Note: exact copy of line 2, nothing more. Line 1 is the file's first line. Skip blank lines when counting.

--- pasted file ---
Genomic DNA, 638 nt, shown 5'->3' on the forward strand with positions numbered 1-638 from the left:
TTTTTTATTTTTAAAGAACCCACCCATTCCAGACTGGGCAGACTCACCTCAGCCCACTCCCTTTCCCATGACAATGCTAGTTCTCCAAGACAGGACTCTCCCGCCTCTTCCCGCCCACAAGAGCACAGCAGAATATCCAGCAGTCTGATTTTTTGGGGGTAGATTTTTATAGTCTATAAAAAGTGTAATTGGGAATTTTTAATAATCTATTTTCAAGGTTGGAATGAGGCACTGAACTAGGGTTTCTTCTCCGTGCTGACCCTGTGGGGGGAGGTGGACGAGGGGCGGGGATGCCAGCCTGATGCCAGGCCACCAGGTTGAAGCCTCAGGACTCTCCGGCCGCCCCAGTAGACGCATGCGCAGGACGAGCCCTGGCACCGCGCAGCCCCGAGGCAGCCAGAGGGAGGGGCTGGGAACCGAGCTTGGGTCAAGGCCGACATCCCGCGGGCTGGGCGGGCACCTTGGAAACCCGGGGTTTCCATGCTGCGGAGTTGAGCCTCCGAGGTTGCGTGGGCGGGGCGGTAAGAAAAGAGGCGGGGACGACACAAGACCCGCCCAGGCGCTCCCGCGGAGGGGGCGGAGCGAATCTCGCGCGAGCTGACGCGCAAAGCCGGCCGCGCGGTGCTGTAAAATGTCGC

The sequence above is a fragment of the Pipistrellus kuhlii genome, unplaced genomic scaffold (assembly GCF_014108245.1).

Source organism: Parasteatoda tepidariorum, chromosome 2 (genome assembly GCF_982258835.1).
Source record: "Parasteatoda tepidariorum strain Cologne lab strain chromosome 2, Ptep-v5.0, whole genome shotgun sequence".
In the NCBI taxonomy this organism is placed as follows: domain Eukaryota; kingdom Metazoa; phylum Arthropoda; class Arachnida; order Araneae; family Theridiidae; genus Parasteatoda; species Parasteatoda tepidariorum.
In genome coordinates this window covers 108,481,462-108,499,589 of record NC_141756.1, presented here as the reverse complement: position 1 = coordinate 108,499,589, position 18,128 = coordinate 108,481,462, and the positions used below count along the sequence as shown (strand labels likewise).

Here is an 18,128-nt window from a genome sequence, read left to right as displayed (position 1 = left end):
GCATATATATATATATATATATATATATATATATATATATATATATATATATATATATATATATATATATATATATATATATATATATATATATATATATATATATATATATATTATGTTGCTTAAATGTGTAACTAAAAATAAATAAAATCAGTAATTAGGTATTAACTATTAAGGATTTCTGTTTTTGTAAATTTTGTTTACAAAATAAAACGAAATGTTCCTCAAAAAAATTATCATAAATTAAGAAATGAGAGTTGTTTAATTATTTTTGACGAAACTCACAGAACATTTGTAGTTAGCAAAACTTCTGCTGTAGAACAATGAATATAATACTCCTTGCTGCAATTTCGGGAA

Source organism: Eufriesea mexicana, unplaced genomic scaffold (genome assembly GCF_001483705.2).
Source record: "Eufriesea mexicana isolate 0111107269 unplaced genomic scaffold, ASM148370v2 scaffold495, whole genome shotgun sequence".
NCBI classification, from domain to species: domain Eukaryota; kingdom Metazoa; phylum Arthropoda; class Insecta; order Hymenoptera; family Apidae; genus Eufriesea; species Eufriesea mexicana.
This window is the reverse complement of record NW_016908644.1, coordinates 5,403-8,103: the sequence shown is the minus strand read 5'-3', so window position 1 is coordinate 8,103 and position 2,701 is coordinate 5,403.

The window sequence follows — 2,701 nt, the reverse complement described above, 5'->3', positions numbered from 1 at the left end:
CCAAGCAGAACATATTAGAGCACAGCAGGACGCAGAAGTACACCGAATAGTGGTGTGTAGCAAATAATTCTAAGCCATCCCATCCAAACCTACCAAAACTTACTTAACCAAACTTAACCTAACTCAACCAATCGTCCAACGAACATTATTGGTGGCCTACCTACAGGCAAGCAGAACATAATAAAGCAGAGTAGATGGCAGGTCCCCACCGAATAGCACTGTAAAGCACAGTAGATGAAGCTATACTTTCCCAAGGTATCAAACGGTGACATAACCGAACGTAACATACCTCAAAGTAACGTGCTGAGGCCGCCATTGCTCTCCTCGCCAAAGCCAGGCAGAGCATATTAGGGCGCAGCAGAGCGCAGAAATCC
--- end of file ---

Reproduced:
TTTTTTATTTTTAAAGAACCCACCCATTCCAGACTGGGCAGACTCACCTCAGCCCACTCCCTTTCCCATGACAATGCTAGTTCTCCAAGACAGGACTCTCCCGCCTCTTCCCGCCCACAAGAGCACAGCAGAATATCCAGCAGTCTGATTTTTTGGGGGTAGATTTTTATAGTCTATAAAAAGTGTAATTGGGAATTTTTAATAATCTATTTTCAAGGTTGGAATGAGGCACTGAACTAGGGTTTCTTCTCCGTGCTGACCCTGTGGGGGGAGGTGGACGAGGGGCGGGGATGCCAGCCTGATGCCAGGCCACCAGGTTGAAGCCTCAGGACTCTCCGGCCGCCCCAGTAGACGCATGCGCAGGACGAGCCCTGGCACCGCGCAGCCCCGAGGCAGCCAGAGGGAGGGGCTGGGAACCGAGCTTGGGTCAAGGCCGACATCCCGCGGGCTGGGCGGGCACCTTGGAAACCCGGGGTTTCCATGCTGCGGAGTTGAGCCTCCGAGGTTGCGTGGGCGGGGCGGTAAGAAAAGAGGCGGGGACGACACAAGACCCGCCCAGGCGCTCCCGCGGAGGGGGCGGAGCGAATCTCGCGCGAGCTGACGCGCAAAGCCGGCCGCGCGGTGCTGTAAAATGTCGC